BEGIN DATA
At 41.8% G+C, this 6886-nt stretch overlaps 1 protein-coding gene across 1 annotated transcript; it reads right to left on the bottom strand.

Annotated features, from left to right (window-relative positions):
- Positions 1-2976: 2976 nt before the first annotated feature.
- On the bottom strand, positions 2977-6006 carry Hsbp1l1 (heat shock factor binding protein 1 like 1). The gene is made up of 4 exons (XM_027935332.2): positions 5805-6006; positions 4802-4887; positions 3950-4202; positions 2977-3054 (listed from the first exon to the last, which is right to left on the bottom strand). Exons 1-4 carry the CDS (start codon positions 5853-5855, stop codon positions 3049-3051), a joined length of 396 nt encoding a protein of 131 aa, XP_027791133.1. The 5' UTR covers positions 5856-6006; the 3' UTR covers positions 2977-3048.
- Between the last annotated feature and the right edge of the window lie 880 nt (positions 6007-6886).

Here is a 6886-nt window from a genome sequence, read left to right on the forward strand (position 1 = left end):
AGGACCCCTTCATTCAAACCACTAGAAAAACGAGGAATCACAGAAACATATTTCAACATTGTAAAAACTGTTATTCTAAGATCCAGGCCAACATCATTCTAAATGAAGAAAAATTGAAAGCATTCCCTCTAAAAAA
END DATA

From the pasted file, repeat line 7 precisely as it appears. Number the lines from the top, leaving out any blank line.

AGGACCCCTTCATTCAAACCACTAGAAAAACGAGGAATCACAGAAACATATTTCAACATTGTAAAAACTGTTATTCTAAGATCCAGGCCAACATCATTCTAAATGAAGAAAAATTGAAAGCATTCCCTCTAAAAAA